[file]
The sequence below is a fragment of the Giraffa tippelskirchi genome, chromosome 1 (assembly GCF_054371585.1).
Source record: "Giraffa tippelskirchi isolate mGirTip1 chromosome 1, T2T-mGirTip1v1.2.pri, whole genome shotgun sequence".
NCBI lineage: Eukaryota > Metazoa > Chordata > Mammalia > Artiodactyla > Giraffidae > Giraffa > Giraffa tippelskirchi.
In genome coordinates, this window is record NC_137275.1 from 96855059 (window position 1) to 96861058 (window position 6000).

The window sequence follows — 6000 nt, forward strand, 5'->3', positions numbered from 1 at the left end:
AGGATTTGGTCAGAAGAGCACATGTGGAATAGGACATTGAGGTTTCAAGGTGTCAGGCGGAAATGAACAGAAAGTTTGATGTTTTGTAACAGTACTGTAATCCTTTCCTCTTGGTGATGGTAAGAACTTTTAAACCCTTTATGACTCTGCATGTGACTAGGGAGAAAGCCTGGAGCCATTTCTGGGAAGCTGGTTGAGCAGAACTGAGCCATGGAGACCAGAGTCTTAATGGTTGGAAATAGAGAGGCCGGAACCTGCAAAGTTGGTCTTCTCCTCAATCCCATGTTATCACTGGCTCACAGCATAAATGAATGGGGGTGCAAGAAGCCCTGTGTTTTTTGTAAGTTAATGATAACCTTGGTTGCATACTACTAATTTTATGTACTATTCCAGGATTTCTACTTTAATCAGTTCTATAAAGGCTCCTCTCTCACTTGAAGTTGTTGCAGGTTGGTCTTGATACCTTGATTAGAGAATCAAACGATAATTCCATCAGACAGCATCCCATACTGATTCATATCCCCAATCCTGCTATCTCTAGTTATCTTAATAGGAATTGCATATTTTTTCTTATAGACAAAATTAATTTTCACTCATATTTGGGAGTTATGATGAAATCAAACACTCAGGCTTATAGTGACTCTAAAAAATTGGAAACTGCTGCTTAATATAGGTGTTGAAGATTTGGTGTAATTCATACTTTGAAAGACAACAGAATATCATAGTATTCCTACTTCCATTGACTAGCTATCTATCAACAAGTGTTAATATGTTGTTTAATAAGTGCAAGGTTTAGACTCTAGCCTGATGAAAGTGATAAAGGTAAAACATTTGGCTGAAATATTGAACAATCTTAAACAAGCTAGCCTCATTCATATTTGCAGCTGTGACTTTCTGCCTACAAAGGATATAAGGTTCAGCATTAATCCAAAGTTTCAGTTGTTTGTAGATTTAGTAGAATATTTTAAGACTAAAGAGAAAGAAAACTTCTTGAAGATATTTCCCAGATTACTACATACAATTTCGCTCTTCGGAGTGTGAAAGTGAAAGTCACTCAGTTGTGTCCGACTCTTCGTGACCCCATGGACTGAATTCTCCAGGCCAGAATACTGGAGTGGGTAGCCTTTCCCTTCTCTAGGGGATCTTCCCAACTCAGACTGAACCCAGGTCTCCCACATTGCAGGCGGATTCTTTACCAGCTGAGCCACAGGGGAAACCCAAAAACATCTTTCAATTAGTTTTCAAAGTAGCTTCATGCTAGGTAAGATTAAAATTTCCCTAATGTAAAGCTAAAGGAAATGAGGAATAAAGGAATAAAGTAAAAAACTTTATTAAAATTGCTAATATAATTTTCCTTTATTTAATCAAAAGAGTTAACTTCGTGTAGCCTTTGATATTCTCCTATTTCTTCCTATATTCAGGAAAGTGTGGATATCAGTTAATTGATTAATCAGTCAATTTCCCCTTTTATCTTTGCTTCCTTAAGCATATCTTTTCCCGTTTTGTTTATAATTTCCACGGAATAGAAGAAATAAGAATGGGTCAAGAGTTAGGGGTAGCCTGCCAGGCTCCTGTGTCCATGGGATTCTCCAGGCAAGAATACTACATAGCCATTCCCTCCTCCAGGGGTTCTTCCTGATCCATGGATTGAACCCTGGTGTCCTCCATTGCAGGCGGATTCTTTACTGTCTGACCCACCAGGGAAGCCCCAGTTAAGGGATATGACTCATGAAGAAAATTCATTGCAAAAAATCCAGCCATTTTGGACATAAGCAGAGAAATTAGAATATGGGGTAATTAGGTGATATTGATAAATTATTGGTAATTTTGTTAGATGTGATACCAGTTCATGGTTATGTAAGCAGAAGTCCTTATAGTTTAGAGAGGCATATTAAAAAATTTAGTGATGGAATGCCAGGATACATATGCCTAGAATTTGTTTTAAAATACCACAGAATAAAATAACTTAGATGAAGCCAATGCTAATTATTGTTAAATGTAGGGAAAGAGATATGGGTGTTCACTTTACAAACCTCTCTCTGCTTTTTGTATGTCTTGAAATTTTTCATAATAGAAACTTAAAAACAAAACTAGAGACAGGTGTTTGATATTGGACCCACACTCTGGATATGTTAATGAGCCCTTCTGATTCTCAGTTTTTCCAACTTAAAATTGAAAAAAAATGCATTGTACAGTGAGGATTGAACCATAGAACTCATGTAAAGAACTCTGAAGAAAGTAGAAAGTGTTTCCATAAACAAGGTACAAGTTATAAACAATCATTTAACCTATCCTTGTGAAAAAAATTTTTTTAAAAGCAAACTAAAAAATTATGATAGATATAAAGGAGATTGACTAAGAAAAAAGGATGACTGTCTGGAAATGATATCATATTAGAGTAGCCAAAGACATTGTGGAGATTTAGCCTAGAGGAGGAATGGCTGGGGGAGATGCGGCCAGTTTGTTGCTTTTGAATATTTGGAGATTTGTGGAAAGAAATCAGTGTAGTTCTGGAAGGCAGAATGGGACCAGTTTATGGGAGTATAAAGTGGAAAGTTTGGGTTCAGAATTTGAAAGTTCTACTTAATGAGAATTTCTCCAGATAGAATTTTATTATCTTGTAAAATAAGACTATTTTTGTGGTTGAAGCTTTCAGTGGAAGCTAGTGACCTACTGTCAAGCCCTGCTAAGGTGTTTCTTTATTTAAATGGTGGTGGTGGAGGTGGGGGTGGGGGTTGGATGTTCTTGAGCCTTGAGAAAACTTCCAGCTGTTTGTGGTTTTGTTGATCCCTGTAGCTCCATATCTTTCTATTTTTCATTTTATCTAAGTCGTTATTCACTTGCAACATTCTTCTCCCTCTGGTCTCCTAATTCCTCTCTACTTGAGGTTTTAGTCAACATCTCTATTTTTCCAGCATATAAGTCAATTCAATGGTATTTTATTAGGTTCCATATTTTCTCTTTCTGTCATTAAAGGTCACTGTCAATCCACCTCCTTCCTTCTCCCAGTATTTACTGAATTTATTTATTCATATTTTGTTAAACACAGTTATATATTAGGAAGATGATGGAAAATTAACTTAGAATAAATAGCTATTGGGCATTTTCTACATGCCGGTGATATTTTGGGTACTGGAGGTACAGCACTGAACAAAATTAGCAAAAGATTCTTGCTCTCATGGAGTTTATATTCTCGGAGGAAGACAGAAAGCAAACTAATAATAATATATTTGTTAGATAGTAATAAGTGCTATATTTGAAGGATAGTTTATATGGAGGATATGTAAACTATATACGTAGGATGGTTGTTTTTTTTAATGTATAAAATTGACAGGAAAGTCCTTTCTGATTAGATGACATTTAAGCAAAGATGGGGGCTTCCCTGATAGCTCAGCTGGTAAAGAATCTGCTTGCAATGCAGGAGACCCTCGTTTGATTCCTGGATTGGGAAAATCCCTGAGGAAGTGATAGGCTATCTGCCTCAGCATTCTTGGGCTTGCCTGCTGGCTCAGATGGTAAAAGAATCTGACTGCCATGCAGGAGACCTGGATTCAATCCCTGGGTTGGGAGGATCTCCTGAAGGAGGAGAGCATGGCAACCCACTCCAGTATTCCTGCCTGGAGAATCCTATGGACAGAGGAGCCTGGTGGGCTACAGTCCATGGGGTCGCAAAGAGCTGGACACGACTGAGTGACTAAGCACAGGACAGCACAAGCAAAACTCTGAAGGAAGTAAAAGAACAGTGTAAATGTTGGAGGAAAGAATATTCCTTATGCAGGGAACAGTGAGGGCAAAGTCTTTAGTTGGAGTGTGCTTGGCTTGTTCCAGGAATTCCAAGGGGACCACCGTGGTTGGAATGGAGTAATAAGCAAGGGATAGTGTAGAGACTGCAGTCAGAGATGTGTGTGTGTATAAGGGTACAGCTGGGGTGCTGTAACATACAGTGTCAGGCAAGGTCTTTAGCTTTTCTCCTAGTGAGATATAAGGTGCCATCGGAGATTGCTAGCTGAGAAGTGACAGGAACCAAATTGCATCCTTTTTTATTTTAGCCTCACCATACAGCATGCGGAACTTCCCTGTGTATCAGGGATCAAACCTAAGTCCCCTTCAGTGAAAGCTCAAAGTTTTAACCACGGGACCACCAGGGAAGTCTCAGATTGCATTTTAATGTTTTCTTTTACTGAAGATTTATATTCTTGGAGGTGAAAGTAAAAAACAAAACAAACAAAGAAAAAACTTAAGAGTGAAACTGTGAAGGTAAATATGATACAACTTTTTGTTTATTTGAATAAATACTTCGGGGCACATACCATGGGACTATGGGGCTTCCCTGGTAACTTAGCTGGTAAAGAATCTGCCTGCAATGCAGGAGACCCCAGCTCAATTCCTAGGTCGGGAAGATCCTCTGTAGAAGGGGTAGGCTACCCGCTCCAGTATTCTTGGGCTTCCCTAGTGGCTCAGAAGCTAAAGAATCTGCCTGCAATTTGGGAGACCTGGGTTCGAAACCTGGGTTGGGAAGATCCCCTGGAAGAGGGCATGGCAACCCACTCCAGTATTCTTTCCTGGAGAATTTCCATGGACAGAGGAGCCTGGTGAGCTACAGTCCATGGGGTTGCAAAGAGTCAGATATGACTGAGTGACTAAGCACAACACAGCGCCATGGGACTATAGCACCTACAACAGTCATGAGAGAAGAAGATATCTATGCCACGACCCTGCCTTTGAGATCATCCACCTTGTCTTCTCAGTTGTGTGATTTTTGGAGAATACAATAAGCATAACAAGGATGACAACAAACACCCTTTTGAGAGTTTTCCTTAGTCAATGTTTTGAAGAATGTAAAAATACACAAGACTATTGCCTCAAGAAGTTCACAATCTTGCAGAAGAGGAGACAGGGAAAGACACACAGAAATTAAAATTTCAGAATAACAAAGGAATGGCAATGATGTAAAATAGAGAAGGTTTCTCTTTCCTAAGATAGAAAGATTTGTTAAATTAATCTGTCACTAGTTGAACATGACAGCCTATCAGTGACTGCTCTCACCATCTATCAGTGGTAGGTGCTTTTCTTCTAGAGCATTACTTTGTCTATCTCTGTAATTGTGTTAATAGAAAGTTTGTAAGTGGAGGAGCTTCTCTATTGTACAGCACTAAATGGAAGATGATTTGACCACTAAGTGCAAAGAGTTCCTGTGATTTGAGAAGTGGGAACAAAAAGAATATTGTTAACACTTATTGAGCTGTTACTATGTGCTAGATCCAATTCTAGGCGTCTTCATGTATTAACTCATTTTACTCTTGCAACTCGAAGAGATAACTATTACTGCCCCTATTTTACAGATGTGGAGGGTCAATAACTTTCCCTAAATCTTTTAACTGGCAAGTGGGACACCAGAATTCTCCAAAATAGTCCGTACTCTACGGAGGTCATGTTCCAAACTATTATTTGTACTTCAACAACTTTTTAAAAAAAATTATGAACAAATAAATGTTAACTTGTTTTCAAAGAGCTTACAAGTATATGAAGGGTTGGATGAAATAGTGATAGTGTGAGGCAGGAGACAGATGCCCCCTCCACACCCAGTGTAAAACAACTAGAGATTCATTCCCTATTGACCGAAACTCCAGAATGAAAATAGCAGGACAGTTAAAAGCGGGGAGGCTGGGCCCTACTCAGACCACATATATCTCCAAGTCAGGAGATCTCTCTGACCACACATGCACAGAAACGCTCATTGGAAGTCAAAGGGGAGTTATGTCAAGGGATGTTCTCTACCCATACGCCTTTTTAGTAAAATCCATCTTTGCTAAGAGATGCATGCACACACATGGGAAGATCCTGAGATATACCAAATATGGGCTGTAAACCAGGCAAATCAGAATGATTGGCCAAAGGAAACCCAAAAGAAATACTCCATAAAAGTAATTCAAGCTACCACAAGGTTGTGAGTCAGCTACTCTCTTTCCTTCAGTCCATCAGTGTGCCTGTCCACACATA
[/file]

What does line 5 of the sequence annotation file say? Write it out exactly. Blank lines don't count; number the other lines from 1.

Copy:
The window sequence follows — 6000 nt, forward strand, 5'->3', positions numbered from 1 at the left end: